Friday, 30 September 2016

I may not try this

The saga of finding an opening system against 1.d4 continues for me. Having tried the Dutch for the last 3 years, I've become less than satisfied, and for now am reflexively playing the Grunfeld again. Previously I've dabbled with various QGD systems, with mixed results, and this includes the Semi-Slav.
I did wheel it out at the 2008 Chess Olympiad, but a crushing defeat against South Korea did not help my confidence in it. And having seen the following game from the 2016 Tal Memorial, I'm not sure I'll be rushing back to it.
To be fair, Gelfand was OK going into the middle game, so the opening isn't entirely to blame. However it did look as though Mamedyarov did have an easier time of it, and maybe this influenced Gelfand's risky play (Qxb2 and g5). With Mamedyarov's well posted pieces targeting an exposed king, Gelfand tried to find a way to defend, but the game ended far more quickly than Gelfand would have hoped when he decided on 1. ... d5

Mamedyarov,Shakhriyar (2761) - Gelfand,Boris (2743) [D43]
10th Tal Mem 2016 Moscow RUS (3.5), 29.09.2016

Wednesday, 28 September 2016

A strange strange headline

I kept seeing the following headline in my newsfeeds "Chess Grandmaster takes on 11 opponents, all at the same time in Jersey City". The story itself was listed under to section "Hobbies and Interests", placing it alongside stories such as "Go Topless Day Parade in NY", and "New Jersey woman stabbed man for refusing sex".
Clicking on the story, you will find the headline understates what was going on. The GM in question was Magnis Carlsen, playing a 30 minute clock simul against players who had won a "Play Chess with Magnus" competition.  Also in attendance was Fabiano Caruana, who was there as part of the celebrations for the US team winning the Chess Olympiad.
But as they say in the media, all news is local, so it wasn't important that they might be the best players in the world, what was important was they visited Jersey City.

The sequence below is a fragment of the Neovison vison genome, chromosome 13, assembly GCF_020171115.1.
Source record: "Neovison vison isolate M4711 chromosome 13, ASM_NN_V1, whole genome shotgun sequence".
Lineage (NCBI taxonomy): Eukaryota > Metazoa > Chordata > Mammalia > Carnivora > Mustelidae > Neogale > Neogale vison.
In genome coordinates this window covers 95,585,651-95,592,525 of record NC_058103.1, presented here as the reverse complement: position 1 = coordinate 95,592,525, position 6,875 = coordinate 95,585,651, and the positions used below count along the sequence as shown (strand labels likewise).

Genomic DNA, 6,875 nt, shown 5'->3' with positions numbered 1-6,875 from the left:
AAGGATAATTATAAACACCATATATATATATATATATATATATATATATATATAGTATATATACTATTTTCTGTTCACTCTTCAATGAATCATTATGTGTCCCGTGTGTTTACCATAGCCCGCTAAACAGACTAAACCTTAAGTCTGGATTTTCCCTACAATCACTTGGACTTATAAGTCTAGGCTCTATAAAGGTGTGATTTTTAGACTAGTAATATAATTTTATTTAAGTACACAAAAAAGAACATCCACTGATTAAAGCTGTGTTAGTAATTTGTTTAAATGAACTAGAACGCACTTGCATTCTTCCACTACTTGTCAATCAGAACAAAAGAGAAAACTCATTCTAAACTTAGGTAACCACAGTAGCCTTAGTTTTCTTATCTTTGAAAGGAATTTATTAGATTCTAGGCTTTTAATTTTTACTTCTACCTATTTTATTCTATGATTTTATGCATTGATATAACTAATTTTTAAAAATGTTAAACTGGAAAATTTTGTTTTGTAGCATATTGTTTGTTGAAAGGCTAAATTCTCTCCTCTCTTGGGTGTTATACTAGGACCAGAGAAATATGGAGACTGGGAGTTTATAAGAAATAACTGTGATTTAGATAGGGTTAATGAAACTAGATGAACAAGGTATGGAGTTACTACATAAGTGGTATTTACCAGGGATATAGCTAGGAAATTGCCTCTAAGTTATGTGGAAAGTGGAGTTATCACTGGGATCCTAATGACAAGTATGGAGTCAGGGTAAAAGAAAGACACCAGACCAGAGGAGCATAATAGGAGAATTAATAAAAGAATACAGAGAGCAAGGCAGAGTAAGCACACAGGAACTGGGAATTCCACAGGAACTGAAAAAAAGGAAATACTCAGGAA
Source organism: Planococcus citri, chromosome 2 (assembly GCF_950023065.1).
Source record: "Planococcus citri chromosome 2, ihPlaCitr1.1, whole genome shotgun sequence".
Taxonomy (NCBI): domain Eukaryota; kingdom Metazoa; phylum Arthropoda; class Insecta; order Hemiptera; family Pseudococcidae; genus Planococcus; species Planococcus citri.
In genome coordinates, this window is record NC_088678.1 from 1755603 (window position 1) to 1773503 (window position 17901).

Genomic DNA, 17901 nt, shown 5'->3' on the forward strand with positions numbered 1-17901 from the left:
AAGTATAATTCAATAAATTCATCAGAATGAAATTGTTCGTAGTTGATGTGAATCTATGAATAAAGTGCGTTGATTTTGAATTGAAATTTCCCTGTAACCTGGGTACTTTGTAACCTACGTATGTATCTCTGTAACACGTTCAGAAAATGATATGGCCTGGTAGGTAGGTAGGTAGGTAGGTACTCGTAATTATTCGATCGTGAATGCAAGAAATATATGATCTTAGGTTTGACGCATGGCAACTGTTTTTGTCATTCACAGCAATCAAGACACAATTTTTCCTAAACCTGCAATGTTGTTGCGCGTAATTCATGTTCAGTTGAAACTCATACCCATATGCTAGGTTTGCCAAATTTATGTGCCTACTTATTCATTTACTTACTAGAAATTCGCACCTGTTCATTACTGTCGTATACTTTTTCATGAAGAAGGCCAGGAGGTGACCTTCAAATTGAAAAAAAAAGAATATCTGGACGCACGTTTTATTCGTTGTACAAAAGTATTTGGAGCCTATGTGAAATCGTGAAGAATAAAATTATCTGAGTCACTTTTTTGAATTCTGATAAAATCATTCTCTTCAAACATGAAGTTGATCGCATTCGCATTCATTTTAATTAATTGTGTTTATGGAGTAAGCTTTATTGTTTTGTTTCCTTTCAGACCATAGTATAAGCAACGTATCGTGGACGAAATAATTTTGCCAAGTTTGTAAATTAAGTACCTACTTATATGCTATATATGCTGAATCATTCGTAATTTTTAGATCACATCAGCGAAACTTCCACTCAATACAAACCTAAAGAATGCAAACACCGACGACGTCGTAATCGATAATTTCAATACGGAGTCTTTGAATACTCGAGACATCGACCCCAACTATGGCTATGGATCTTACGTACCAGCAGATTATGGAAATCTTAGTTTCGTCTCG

Monday, 26 September 2016

Tal Memorial 2016

The first big post Olympiad event has just begun in Moscow, the 2016 Tal Memorial. This 10 player round robin is a little light on the top 10, but the assembled field are all rated above 2700, and the organisers have tried to invite exciting/attacking players.
Top seed is Vladimir Kramnik, and with Anand, Aronian and Mamedyarov in the field, it looks to be a hard fought event. Mamedyarov got his tournament off to a good start, winning the opening blitz event with 7.5/9, and getting to choose his seeding number.
The main event started a few hours ago (Canberra time) and while I'm watching it through chess24, the tournament website is here.

Sunday, 25 September 2016

The Week in Chesss

One of the great online chess resources "The Week in Chess" has just turned 22 years old. I used to subscribe to it when it came it as an email service, and it was a vitally important when Paul Dunn and I produced a weekly radio show on chess in the late 1990's and early 2000's.
It has always been a free service,  getting by on sponsorship and donations. Currently there is a donation drive going on, and it does have an added bonus. If you donate 30 pounds or more, Mark Crowther, (the man behind TWIC), will send you a copy of the entire TWIC database. The is contains around 1.9 million games from the last 22 years, and it is worth getting if you need to keep your reference databases up to date. Having made a recent donation I was delighted to get my hands on this file, which even included some of my efforts from various chess olympiads, including the following game, which was the first one I ever played at this level.

Press,Shaun - Bagheri,A (2409) [B16]
34th Olympiad Istanbul TUR (1), 28.10.2000

Saturday, 24 September 2016

Overs and Unders ( a continuing series)

It appears the Millionaire Chess tournament, which is being held in New Jersey USA in October may be the third and last of the series. A message from event organiser GM Maurice Ashley points to continuing financial losses as being the reason.